Your "Virtual PC and the Value of Free" Microsoft Watch column didn't mention SQL Server 2005 Express Edition (SSX) SP2 and its predecessors, MSDE 1.0 and 2000. These freely-distributable databases undoubtedly are the most widely used of all "free" Microsoft application software, with the possible exception of the Jet database.*
The three free databases have limitations on the number of processors and amount of memory they can use, and MSDE versions had a query throttle. However, these restrictions don't impede their use in the majority of data-intensive Windows applications at the workgroup or divisional level. SSX SP2 runs only under Windows XP, Vista, or Server 2003. However, MSDE 1.0 also runs under Windows 95 and 98; MSDE 2000 runs under Windows 98 and XP but not Vista. SSX SP2 offers optional full-text search and Reporting Services features that weren't available in MSDE versions.
SQL Server 2005 Compact Edition (SSCE) v. 3.1 and higher is a free, lightweight relational database that can run on desktops, laptops, Tablet PCs and devices. (Previous versions were limited to Tablet PCs and devices). Free Microsoft Synchronization Services (now in the CTP stage) enable synchronizing SSCE client with SSX server databases.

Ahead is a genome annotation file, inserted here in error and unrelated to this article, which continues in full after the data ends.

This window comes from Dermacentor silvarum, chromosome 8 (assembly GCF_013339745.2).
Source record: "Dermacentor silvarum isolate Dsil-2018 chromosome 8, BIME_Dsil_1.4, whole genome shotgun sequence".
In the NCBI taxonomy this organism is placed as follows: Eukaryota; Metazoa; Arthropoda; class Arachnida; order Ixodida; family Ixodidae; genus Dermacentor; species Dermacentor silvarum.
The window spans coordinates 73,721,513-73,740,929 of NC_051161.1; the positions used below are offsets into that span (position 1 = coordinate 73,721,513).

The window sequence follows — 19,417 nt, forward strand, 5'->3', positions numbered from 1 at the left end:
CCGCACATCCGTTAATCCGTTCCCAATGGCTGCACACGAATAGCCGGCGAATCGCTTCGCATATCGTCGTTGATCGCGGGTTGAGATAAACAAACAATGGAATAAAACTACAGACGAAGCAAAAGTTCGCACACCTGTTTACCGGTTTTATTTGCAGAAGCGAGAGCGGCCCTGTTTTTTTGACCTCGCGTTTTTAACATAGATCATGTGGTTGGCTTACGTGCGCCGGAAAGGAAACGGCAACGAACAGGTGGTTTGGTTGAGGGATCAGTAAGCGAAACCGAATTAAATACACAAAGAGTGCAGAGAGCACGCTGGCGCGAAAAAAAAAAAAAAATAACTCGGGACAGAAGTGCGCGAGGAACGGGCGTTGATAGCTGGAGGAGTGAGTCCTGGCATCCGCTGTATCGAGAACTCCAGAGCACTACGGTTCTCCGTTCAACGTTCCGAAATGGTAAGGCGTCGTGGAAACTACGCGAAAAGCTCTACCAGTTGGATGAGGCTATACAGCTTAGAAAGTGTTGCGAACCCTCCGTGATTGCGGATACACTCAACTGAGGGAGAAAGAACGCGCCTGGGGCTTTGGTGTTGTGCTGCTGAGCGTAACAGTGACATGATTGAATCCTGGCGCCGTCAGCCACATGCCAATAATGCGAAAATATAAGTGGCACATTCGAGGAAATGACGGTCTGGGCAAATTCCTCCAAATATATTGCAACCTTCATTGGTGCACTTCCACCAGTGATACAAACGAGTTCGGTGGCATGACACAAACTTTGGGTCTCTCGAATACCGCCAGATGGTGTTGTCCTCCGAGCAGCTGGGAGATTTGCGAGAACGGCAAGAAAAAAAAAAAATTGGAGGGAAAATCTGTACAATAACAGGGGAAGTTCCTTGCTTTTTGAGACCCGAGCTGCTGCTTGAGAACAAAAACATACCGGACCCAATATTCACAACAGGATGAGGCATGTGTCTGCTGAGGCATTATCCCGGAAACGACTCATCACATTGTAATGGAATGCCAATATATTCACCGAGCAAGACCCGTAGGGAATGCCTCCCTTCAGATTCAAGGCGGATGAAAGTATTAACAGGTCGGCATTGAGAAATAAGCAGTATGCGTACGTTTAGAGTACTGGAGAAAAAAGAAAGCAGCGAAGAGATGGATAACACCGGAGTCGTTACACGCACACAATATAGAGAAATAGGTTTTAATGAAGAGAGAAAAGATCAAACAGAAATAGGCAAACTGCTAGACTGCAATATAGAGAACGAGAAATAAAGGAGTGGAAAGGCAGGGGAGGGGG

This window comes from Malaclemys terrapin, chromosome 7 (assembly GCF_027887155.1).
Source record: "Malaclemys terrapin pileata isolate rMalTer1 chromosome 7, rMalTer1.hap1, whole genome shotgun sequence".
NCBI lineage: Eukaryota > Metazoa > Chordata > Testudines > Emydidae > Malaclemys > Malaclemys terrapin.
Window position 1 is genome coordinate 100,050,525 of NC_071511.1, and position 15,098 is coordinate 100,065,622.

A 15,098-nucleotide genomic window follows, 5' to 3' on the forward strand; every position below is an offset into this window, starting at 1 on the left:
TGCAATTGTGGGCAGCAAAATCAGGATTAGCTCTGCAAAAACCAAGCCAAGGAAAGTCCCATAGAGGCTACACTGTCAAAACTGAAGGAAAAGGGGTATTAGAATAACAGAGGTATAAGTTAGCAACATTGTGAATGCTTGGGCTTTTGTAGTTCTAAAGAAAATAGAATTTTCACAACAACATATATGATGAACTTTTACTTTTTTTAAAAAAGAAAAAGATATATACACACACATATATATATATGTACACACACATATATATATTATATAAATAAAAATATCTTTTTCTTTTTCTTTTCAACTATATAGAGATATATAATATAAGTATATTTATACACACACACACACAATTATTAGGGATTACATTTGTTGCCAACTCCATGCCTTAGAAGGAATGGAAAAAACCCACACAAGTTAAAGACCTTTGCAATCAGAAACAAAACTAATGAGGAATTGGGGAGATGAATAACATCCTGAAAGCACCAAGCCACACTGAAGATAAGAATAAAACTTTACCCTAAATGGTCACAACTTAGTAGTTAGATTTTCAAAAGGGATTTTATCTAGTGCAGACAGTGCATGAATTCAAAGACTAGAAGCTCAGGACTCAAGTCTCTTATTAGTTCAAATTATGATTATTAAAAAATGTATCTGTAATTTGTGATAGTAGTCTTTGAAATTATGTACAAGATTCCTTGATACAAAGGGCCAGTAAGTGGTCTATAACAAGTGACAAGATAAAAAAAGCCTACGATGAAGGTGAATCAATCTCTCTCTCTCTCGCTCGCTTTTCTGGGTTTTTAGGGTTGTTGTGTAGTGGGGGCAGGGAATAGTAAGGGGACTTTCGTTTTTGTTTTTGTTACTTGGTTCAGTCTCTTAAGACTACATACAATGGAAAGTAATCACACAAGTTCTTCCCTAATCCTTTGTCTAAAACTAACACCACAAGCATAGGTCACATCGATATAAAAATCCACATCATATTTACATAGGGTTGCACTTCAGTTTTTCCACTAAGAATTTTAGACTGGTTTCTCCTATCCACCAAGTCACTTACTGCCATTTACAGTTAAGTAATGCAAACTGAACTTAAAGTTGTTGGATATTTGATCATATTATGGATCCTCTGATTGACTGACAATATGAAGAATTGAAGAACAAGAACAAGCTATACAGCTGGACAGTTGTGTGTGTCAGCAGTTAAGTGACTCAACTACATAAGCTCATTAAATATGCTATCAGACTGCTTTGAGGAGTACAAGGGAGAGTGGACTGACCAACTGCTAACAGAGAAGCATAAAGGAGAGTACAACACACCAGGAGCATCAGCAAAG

Microsoft offers a free, graphical database management application for SSX and SSCE, SQL Server Management Studio Express (SSMSX) SP2, which is based on SQL Server 2005's SQL Server Management Studio.
Despite giving away SSX SP2 and its predecessors, the SQL Server segment has had the greatest revenue and profit growth of all Microsoft product lines for the past several quarters. Microsoft increased the license fee for SQL Server 2005 Standard edition by $1,000 over the SQL Server 2000 version.
Other Free Microsoft Applications
Another free Microsoft product you missed is Windows SharePoint Services (WSS) 2.0 and 3.0, which run under Windows Server 2003. WSS is a full-featured intranet-based collaboration and document-sharing application that also can be deployed on the Internet. WSS 3.0 is the foundation for the definitely not-free Microsoft Office SharePoint Server (MOSS) 2007.
SQL Server 2005 Express is the data store for Office Accounting Express (and probably for the forthcoming full version), as well as WSS 3.0. (MSDE 2000 was the data store for WSS 2.0). SSX also is the preferred data engine for Visual C# Express, Visual Basic Express, and Visual Web Developer Express.
Obviously, Microsoft's free offerings, including SSX SP2, Visual Studio Express editions, WSS 3.0, and Virtual Server 2005 R2 have a well-defined upgrade path. It's also understandable that these products run only under Windows and aren't distributed under an "open source" license.